Wednesday, 7 February 2007
Before I speak on the matter that I am intending to speak on, I would like to place on record my heartfelt support for Senator Parry’s comments regarding organ donation and also the work of Australians Donate. I remind people that Australian Organ Donor Awareness Week begins on 18 February. I look forward to attending the Tasmanian event, at which I believe Senator Colbeck will be officiating.
I rise today to speak about a world-renowned iconic company in my home state of Tasmania—a company which started around 1870, nearly 138 years ago, with imported materials and a few skilled workers. The decision on 16 January by Australian bootmaker Blundstone to close its Tasmanian operation and go to India and Thailand is a sad one, particularly for a company so steeped in history.
Blundstone began when John and Eliza Blundstone arrived in Hobart town from Derbyshire, England, in 1855. Initially, the Blundstones imported footwear from England, but they were soon crafting boots in Hobart strong enough to handle some of the world’s toughest terrain. Their boots are renowned for their quality and reliability. Blundstone stood proudly with many great Australian products. Whilst Blundstone will continue to be Australian owned, the manufacturing of the famous boots will now be done largely in India and Thailand.
We are all only too well aware of other Australian icons that have left Australia’s shores, such as Uncle Tobys, Arnotts and Bundaberg Rum. Arnotts was sold to the US company Campbell Soup in 1997, Bundaberg went to the UK in 2000, and last year the Swiss company Nestle snapped up Uncle Tobys—just to name a few. So much for enduring Australian icons. I think it is safe to say that there would be very few Australians who have not owned at least one pair of Blundstone boots. Australian backpackers have trekked the world in them and thousands of tradespeople swear by them. Their hardy and long-lasting qualities are sought after worldwide. In the United States the good old ‘Blunnie’ was the preferred choice of scores of Hollywood celebrities. Sadly, the tradition is soon to end in Tasmania.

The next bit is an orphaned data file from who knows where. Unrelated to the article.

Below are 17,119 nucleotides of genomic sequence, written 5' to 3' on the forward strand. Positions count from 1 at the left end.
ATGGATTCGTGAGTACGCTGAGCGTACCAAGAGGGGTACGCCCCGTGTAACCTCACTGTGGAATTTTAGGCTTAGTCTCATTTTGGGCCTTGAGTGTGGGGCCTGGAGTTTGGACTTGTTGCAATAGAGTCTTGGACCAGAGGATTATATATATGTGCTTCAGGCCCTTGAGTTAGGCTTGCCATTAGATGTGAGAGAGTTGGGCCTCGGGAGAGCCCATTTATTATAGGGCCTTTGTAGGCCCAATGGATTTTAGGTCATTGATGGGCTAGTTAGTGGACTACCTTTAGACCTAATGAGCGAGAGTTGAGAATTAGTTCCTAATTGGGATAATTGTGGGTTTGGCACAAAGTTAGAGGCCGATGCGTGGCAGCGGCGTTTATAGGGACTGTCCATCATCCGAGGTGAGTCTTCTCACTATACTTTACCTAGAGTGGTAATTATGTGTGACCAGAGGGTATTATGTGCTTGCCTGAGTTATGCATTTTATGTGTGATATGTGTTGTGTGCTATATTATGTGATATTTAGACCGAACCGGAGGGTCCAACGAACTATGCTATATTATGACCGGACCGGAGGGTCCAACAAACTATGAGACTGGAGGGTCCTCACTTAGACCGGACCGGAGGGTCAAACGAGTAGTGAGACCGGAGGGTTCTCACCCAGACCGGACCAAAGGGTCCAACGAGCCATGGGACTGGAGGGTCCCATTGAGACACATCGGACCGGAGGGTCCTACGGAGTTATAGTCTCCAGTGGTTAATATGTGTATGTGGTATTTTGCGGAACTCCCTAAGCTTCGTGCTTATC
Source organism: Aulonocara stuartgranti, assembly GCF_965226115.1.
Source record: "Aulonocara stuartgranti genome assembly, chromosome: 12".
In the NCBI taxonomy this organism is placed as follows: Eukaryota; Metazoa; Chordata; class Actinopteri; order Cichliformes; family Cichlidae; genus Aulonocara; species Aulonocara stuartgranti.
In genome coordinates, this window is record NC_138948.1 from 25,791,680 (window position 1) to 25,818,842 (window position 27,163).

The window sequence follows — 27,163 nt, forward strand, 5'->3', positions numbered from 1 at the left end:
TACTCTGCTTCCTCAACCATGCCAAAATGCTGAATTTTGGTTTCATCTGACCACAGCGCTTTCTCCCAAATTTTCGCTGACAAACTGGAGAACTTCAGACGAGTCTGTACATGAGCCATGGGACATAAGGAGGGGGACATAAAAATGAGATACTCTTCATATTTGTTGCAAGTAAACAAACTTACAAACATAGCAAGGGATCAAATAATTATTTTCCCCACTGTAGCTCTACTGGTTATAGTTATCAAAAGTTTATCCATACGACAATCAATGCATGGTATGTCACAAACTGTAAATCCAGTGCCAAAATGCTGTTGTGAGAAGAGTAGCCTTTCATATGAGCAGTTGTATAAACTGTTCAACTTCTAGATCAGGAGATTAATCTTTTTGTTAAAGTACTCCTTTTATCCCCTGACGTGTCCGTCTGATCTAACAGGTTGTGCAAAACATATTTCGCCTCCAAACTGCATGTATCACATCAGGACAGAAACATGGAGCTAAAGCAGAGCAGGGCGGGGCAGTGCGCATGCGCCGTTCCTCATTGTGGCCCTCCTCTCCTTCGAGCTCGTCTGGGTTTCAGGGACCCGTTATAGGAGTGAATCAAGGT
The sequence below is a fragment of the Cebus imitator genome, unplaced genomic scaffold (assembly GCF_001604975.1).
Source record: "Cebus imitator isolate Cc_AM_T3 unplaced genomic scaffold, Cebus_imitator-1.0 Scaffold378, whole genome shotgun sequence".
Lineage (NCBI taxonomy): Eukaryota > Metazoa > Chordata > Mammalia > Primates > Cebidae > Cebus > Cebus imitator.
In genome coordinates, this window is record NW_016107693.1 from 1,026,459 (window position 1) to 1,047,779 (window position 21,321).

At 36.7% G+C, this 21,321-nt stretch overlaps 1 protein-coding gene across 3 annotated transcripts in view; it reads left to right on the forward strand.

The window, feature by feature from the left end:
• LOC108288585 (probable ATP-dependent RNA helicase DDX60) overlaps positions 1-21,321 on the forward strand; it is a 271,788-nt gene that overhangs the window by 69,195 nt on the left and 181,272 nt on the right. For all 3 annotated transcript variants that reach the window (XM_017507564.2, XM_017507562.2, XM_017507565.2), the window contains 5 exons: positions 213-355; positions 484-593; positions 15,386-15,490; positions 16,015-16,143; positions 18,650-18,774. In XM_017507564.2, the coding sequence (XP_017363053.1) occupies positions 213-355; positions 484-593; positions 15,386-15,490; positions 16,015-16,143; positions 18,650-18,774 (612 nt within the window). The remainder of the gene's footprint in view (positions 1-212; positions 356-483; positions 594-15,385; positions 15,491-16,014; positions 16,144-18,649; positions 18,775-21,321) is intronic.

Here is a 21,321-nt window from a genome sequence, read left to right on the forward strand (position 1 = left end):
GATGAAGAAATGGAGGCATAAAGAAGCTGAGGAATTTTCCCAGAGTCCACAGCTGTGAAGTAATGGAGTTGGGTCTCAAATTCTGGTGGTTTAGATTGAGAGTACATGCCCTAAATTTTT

On the day of the Blundstone announcement, my colleague the member for Denison, Mr Duncan Kerr, and I went to the Moonah Blundstone factory and talked with the Chief Executive Officer, Mr Steven Gunn. Mr Gunn explained that, while it was a sad and difficult decision, Blundstone ‘shares the disappointment many people are feeling’ and that ‘it has been a very difficult decision for us’. The company said that they had tried their darnedest to make a fist of local manufacturing at the expense of profitability. What I and many others would like to know is: did Tasmania’s only federal minister, Senator Eric Abetz, go on site and talk to management or was he too involved in getting approval for his seven-metre floodlit flagpole outside his office in Hobart?
Federal minister Ian Macfarlane was typically vague when the Blundstone closure in Australia was announced. After the announcement, Mr Macfarlane declared: ‘I am confident the 300’—and there are around 350—‘Blundstone workers will find new positions locally.’ I hope the minister is right. I can assure him that my colleagues and I will be keeping an eye on the situation and will be reminding him of his declaration.